Patch clamp electrophysiology
Whole-cell patch clamp electrophysiology was performed as described previously (Schappe et al., 2022). Briefly, the external solution contained (in mM) 140 Na-methanesulfonate, 5 Cs-gluconate, 2.5 CaCl2, and 10 HEPES, pH 7.4 (adjusted with NaOH), at an osmolality of 280–290 mOsm/kg. The internal pipette solution contained (in mM) 115 Cs-gluconate, 3 NaCl, 0.75 CaCl2, 10 HEPES, 10 HEDTA, 1.8 Cs4-BAPTA, and 2 Na2ATP, pH 7.3 (adjusted with CsOH), at an osmolality of 273 mOsm/kg. Intracellular free [Ca2+] was estimated to be ∼100 nM using the online WEBMAXC standard calculator at https://somapp.ucdmc.ucdavis.edu/pharmacology/bers/maxchelator/webmaxc/webmaxcS.htm (Bers et al., 2010). Recordings were captured in pCLAMP 9 (Molecular Devices) using a 400-ms ramp protocol from −100 to +100 mV and a holding potential of 0 mV. Sampling was performed at 10 kHz with a 5 kHz low-pass band filter using an Axopatch 200B amplifier (Molecular Devices). All electrophysiology experiments were conducted at RT (∼23°C). Because IM7 exhibits a strong flow-induced transient increase in current (Oancea et al., 2006), the maximum current is taken as the stable maximum current observed prior to the perfusion of the next solution. Similarly, the minimum current for each inhibitor dose is taken as the stable minimum current observed after the drug has had time to exert an effect and after the flow-driven transient increase has subsided.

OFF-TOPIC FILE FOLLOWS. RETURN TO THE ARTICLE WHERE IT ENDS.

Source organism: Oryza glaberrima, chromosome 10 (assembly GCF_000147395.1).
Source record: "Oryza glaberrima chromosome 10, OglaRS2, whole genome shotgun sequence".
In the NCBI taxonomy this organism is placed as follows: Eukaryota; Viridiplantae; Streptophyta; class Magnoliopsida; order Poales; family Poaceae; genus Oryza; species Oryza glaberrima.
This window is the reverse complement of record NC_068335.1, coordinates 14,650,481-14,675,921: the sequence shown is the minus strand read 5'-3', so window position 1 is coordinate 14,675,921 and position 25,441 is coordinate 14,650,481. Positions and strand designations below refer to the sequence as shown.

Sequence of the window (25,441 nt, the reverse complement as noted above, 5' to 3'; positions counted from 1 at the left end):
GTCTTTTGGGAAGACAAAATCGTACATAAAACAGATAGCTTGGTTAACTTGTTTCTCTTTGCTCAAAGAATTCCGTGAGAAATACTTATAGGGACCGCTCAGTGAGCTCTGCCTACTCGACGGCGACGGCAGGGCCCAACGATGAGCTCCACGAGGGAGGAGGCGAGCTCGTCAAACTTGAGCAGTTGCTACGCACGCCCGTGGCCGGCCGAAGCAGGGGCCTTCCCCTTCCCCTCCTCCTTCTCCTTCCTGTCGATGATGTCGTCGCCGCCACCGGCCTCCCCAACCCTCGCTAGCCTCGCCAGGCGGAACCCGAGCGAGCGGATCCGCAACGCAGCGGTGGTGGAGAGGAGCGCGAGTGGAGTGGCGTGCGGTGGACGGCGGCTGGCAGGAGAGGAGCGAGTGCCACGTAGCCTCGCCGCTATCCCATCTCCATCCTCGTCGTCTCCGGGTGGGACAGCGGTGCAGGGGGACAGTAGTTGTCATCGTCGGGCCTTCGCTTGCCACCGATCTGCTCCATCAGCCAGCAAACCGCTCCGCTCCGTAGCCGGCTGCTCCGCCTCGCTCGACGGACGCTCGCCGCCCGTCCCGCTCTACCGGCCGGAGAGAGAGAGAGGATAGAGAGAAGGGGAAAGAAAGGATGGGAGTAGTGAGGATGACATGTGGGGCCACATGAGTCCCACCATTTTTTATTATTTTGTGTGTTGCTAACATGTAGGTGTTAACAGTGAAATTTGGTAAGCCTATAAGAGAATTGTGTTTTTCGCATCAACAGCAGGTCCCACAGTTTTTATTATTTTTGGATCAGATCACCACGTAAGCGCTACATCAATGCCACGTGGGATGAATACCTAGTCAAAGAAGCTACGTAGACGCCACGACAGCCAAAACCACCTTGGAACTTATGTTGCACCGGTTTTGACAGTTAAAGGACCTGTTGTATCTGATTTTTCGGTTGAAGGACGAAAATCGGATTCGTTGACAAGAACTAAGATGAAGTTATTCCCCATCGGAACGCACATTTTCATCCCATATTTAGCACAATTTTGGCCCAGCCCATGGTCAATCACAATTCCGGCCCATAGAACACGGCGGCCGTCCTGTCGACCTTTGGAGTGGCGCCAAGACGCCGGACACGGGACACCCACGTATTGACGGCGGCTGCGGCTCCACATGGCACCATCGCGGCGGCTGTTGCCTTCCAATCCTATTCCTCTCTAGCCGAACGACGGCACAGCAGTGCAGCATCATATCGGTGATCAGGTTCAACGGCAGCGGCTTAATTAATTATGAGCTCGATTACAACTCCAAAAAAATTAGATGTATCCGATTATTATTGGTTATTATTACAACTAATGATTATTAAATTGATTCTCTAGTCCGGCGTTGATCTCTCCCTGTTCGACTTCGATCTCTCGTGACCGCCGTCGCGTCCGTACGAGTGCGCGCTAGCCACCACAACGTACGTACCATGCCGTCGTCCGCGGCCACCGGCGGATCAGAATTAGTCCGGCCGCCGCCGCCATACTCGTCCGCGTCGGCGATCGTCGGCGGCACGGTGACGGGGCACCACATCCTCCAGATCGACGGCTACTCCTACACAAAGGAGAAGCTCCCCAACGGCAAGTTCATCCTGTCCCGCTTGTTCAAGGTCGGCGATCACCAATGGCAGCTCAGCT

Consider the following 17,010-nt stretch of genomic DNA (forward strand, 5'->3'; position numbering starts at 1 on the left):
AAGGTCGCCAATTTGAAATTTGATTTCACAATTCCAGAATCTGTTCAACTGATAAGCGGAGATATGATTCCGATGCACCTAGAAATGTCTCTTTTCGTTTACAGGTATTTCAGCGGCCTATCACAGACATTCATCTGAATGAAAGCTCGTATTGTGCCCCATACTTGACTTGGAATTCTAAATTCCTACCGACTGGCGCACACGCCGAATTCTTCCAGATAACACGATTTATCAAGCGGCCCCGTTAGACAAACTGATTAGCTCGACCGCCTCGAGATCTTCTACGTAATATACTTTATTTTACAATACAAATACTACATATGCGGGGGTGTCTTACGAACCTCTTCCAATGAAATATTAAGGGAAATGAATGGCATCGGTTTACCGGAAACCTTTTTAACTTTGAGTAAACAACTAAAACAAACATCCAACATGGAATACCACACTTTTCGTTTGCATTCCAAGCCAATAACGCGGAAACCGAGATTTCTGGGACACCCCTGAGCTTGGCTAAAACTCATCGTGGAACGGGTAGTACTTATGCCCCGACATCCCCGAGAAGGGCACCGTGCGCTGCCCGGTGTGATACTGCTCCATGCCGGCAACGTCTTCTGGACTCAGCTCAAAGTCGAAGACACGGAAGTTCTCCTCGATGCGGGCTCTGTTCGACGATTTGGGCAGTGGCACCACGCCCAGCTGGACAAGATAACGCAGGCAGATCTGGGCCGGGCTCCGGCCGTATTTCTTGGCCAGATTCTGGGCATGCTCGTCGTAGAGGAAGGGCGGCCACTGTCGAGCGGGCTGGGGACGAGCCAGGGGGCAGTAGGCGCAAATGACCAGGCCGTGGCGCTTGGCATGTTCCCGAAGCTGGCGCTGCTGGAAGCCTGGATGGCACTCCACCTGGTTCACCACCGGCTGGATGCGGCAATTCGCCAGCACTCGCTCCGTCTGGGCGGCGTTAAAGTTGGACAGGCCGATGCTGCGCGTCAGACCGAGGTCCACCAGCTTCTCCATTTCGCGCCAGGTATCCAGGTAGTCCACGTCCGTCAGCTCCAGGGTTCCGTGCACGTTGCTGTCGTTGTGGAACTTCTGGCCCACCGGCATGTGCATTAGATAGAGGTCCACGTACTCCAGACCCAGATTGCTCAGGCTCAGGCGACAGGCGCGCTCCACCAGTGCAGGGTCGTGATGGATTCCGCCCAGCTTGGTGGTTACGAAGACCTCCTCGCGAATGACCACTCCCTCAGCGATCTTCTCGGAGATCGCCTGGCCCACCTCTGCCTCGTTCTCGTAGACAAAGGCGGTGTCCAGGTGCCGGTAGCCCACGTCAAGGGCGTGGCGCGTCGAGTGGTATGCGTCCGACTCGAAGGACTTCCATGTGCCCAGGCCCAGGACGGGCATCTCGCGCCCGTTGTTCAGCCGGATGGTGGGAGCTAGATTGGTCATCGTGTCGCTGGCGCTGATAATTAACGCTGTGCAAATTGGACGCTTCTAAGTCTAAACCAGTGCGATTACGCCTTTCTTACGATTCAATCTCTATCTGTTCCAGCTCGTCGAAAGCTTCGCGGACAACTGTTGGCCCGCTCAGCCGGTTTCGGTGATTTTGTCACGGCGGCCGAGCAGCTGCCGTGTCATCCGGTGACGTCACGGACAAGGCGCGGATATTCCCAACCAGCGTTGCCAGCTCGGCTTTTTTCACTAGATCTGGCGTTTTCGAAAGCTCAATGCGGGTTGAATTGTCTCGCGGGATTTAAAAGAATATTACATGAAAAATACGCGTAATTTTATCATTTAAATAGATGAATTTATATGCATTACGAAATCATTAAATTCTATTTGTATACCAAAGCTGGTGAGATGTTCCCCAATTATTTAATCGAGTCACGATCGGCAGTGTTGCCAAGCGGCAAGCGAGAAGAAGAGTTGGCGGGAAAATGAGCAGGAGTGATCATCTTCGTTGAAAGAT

LDH-release cytotoxicity assay
WT HeLa cells were plated at a density of 10,000 cells per well into a 96-well tissue culture microplate (3610; Costar). AAL-149, VPC01091.4, or vehicle at 0.1, 1, 5, 10, and 25 µM was added to cells with media for a final volume of 100 μl and incubated for 24 h. LDH release was quantified using a CyQUANT LDH Cytotoxicity Assay (C20300; Thermo Fisher Scientific) and a FlexStation 3 plate reader using SoftMax Pro 7 (Molecular Devices).
In vitro LPS-induced inflammation experiments